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16 May 2009

Pessoa and Co

I'll need to brush up my Portuguese, as it seems that Fernando Pessoa embodies many of the things that are interesting me in literature at the moment. The wikipedia entry is really rather poor (and the Portuguese entry is no better) but it gives enough of the facts to realise how interesting his life and work are.

On the question of authorship, for example, Pessoa - perhaps inspired by his own name - created several heteronyms: imaginary poets, each with his own life-story and character, who therefore wrote individually. I'm not sure anyone else has done that in quite that way. Ruth Rendell/Barbara Vine and Iain (M) Banks use different names for different types of books; I don't think they intend to create a different author. In Pessoa's case, the work creates the author.

Then translation. Pessoa was fluent in English, and wrote two books of English poetry. I'm reading The Book of Disquiet. One of my first thoughts was how much of an influence it's had on Saramago. Or is the fact that it's the same translator at work (the brilliant Margaret Jull Costa)? Also, the book does nothing to hide that it's a translation. It has a translator's preface, and footnotes. Here's one: the Rotunda was the name given by lisboetas (natives of Lisbon) to the Praça Marqès de Pombal.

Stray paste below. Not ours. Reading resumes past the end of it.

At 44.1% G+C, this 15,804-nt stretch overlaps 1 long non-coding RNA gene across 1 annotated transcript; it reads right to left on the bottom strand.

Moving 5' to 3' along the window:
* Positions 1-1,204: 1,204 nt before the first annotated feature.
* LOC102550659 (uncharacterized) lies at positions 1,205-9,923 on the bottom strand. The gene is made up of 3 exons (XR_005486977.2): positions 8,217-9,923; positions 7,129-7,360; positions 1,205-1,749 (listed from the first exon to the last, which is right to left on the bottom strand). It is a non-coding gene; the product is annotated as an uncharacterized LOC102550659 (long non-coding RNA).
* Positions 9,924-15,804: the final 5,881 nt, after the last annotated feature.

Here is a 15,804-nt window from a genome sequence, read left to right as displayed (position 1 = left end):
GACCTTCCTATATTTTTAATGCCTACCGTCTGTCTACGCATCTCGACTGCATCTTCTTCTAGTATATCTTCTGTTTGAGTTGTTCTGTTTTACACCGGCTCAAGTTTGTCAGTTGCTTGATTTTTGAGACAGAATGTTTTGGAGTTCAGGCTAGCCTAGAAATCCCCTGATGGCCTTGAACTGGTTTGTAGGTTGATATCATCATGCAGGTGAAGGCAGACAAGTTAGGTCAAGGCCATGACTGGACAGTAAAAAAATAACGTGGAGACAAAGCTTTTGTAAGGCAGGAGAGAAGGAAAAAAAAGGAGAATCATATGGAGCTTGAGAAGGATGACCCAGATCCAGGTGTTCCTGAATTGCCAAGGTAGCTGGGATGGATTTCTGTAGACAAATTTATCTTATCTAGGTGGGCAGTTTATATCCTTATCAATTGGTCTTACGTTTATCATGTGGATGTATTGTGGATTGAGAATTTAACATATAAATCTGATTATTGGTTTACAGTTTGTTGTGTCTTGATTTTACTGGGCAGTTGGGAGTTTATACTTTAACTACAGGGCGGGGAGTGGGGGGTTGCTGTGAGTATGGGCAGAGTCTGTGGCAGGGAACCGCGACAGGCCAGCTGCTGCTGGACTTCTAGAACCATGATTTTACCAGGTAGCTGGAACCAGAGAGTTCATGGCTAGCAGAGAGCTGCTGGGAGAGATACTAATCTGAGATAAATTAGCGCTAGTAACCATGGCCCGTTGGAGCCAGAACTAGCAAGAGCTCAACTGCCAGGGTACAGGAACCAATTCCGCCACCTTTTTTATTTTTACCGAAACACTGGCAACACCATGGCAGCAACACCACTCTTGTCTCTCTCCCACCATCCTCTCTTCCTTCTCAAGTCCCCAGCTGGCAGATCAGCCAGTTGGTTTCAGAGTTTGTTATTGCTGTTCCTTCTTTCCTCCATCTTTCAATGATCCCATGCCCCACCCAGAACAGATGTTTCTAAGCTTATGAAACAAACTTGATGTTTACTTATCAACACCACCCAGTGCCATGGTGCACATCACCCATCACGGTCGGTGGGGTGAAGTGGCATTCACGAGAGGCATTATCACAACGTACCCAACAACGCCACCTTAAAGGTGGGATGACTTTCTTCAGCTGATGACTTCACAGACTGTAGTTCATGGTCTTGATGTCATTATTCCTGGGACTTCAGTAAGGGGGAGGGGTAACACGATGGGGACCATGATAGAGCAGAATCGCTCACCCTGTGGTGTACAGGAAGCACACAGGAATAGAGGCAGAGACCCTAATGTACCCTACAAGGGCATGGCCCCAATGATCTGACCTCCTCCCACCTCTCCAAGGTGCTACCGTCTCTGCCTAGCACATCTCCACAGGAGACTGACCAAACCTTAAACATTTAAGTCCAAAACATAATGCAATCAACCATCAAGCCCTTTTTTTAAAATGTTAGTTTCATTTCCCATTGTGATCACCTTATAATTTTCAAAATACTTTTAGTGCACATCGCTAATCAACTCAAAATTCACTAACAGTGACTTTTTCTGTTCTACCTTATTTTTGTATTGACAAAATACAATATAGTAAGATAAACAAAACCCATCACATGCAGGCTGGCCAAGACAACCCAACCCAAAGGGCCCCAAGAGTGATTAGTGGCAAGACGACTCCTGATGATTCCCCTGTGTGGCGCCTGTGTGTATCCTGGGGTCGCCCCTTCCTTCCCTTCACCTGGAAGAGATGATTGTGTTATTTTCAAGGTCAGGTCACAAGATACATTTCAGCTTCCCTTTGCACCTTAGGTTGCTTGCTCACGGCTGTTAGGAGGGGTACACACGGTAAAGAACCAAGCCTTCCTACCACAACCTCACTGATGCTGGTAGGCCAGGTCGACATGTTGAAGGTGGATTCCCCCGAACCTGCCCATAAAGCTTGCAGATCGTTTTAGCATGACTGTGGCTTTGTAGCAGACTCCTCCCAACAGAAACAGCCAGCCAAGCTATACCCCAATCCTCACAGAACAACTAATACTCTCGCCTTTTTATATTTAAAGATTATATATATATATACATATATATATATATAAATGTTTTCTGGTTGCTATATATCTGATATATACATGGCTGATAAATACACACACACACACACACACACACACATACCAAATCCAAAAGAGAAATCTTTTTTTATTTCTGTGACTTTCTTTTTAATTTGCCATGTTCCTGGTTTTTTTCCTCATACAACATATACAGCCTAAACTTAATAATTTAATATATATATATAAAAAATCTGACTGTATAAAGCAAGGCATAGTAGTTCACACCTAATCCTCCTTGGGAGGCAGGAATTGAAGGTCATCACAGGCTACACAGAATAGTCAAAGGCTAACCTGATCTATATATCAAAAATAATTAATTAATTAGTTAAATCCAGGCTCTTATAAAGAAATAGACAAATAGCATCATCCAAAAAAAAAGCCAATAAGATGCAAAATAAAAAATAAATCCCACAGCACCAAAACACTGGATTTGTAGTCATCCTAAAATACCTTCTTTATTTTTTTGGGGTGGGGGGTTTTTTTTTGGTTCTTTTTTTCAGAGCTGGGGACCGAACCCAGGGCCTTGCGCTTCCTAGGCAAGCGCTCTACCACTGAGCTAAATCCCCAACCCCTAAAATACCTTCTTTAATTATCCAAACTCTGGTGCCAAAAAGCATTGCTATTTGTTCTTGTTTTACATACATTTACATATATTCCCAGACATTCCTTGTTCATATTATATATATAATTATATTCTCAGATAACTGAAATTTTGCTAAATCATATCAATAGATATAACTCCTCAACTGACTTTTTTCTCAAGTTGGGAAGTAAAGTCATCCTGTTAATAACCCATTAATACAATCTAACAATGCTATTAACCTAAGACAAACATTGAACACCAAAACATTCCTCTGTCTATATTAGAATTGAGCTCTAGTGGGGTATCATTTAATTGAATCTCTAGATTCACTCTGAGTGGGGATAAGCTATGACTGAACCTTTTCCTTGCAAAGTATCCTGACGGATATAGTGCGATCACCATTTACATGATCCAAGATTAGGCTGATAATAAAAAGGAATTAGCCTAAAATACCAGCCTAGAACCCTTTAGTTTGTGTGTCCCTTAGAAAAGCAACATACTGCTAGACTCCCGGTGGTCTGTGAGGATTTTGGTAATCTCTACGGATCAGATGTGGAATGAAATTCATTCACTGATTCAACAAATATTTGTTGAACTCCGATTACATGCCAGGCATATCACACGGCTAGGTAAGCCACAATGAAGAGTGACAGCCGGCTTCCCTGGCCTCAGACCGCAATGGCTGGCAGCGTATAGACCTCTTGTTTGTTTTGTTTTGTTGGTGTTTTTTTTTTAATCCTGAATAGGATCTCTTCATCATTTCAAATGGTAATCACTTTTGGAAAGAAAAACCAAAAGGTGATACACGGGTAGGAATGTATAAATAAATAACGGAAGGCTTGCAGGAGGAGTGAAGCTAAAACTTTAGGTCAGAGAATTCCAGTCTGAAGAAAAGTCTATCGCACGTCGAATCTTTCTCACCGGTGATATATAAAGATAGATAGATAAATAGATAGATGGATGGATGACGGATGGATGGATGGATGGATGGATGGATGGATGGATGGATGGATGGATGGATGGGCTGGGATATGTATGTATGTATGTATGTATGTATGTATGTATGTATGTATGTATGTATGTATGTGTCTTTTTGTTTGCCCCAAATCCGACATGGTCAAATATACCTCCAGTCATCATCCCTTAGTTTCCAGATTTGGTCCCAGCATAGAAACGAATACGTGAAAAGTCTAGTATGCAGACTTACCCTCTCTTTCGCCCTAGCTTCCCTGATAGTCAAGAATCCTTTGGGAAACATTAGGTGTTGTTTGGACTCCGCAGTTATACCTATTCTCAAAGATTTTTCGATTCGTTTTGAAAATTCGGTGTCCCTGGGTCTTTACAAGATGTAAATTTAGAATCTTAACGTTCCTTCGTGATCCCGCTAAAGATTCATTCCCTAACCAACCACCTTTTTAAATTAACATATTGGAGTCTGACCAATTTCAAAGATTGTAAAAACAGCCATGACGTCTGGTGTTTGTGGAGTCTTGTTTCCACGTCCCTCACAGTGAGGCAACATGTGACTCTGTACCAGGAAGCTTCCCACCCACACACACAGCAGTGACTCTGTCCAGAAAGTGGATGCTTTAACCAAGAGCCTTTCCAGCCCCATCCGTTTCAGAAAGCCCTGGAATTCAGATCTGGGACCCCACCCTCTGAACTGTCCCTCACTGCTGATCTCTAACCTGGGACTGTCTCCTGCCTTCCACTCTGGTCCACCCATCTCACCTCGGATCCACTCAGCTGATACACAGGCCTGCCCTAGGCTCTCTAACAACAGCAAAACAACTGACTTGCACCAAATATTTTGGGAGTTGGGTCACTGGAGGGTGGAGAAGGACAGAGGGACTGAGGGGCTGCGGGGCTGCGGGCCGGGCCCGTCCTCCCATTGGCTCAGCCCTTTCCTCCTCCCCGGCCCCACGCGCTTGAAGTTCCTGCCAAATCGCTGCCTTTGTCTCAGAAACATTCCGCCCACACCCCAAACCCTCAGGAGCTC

That footnote alone could be the basis for my dissertation. First of all, we don't know if there was a footnote in the original. Probably not. Why lisboetas? That actually seems to be adding something.

And finally, there's the question of comparative literature. Portugal has an imperial history similar to Britain's: an essentially peripheral European state got lucky overseas. Portugal's decline preceded Britain's. Its literature is undervalued internationally, I think, but there seems to be a pretty clear line of development, and some great names: Camoes, Queiroz for two. Not to mention Brazilian and other lusophone literatures.

But at present my Portuguese is not quite up to it, particularly not for the critical literature. So that's my immediate aim: to be able to read fluently from Camoes to Saramago. Off to Grant & Cutler this afternoon, then.

30/5/09 Edit (as comments aren't working for some reason): Good old Evri threw up this link. Briefly, Pessoa was a friend of Aleister Crowley, to the extent of helping him fake his death. "He even earnestly explained how he had seen Crowley's ghost the next day."

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